In an interview with Charlie Rose a couple of years ago, Sir Simon Rattle made the startling comment that conductors only become “competent” after they turn 60. If that’s the case, it’s really quite difficult to imagine just how “competent” young Canadian conductor Yannick Nézet-Séguin might be after more than another two decades on the podium, particularly with a band in front of him as supple and giving as the revitalized – and no longer bankrupt – Philadelphia Orchestra.

Yannick Nézet-Séguin © Marco Borggreve
Yannick Nézet-Séguin
© Marco Borggreve

Ravel’s La valse came first. La valse is usually treated as an orchestral showpiece, as either explicit or implicit encore material, but not here. Whether you think of the piece as a searing indictment of fin de siècle Vienna, a purely structural disintegration of a musical form (à la Boulez), or simply a celebratory, romping waltz, Nézet-Séguin provided plenty of each to satisfy. But it was the technical quality of the playing he extracted from the Philadelphia strings that struck most, with their infinitely subtle variations of tone and colour, their effortless portamento (so swooning as at once to be mocking and admiring their Viennese counterparts), and their sparklingly chatty phrasing.

What’s more, Nézet-Séguin extracted more than enough lucidity from the whole orchestra that one could marvel anew at the quality of Ravel’s orchestration. Here is a conductor who knows how, physically, to extract exactly the sound his vision of pieces like this requires. That vision was impressive, too: the mists parted grumpily, as if a hangover from the previous night’s dancing needed to be lifted (hair of the waltzing dog?), yet the first gigantic crescendo was judged crashingly enough to insist on another night on the floor. The final destruction of the waltz thrilled and chilled in equal measure, a fitting climax to an outstanding rendition of a work that’s tricky to pull off.

Shostakovich’s ever-popular Fifth Symphony was just as good, although here one started to see where work is still in progress for Nézet-Séguin. This was certainly a young man’s Fifth, though that’s hardly a problem. After all, not every performance of Shostakovich needs to be full of Soviet angst, nor weighed-down with anti-totalitarian political load. Shostakovich completed this symphony when he was in his very early 30s, and though he had undoubtedly been through a great deal by then, there is a young man’s optimism inherent to the piece. That said, (slightly) less extreme tempo relationships might have been beneficial here, and tension sagged in the slow movement.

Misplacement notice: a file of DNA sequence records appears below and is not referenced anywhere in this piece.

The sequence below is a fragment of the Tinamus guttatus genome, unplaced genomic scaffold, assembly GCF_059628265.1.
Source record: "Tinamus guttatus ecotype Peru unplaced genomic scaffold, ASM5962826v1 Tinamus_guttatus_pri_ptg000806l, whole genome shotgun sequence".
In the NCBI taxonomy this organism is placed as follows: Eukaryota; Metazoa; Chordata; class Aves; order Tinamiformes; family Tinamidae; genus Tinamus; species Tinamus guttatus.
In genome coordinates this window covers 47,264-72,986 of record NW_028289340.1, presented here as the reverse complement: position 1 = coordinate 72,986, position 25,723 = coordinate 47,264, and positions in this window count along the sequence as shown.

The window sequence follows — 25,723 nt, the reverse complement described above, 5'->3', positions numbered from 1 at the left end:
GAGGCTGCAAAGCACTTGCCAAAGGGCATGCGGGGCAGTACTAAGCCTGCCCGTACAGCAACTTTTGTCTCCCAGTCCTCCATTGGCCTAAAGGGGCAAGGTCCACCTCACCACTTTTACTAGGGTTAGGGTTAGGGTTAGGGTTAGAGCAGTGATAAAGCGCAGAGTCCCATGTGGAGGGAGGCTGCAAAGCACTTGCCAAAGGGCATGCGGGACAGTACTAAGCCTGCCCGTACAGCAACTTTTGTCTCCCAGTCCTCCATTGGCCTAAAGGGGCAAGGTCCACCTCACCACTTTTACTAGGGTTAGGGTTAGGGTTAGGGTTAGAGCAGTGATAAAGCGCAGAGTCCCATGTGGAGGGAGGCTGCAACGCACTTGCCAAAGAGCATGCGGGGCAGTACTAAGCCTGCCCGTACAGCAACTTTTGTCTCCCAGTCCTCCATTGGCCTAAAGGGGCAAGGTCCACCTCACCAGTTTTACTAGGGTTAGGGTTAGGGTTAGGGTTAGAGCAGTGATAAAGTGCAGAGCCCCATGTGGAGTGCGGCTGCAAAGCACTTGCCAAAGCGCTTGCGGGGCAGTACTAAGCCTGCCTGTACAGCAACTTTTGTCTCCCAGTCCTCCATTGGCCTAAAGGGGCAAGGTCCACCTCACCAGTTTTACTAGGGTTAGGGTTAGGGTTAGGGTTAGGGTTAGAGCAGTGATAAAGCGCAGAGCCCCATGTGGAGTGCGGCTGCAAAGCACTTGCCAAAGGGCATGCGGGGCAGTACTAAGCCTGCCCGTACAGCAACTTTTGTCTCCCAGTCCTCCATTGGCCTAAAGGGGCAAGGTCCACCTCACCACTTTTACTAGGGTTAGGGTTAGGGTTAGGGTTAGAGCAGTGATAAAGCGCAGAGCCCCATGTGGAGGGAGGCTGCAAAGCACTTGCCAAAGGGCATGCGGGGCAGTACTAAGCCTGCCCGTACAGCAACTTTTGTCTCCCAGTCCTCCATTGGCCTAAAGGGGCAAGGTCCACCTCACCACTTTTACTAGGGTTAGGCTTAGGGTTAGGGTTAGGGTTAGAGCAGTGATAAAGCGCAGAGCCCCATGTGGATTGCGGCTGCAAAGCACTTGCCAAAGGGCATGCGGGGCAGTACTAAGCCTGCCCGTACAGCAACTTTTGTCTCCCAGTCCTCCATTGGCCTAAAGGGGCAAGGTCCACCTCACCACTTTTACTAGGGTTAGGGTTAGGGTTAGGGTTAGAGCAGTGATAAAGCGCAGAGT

Intriguingly, this was Shostakovich conducted for the most part as if it were modernist Mahler, and not just in the scherzo (for which Mahler’s Fourth seems a likely inspiration). It worked magnificently. Phrases were exaggerated, personalized, and there was an attractive flexibility to everything in the long opening movement. The Scherzo bit hard, cellos digging in with gusto, the Trio swooping around as if it were one of Mahler’s Ländler movements. The third movement, as had La valse, showed Nézet-Séguin to be an already talented conductor of transitions, although this Largo needed a longer-breathed, less note-to-note approach really to hit home. The finale, though, could not have been more triumphant, starting surprisingly slowly but transitioning, gorgeously, with a brutal smack to extremely high speeds reminiscent of the opening movement’s central sections. Quicker sections were whipped up, always on the verge of accelerating madly but never quite managing it, while rhythms were punched out. Those overly hammy final pages - always a test of whether the triumphs of this symphony have been earned in performance - seemed, for once, to be deserved.

In the context of two very good orchestral performances, Szymanowski’s final work, his second violin concerto, seemed an outlier. It was undoubtedly helped by the rhythmic pizzazz of the preceding Ravel, and there was much to enjoy, whether in Leonidas Kavakos’ assured playing and his seamless merging of folk tunes with other material, or the exquisite balances found by Nézet-Séguin. But the Ravel also pointed up Szymanowski’s murkier orchestration and sound world, and this performance never quite got off the ground. Still, the Ravel and Shostakovich were enough, far more than enough to carry a thrilling concert, and to show off a conductor who, one day much sooner than his 60th birthday, is going to be so much more than “competent”.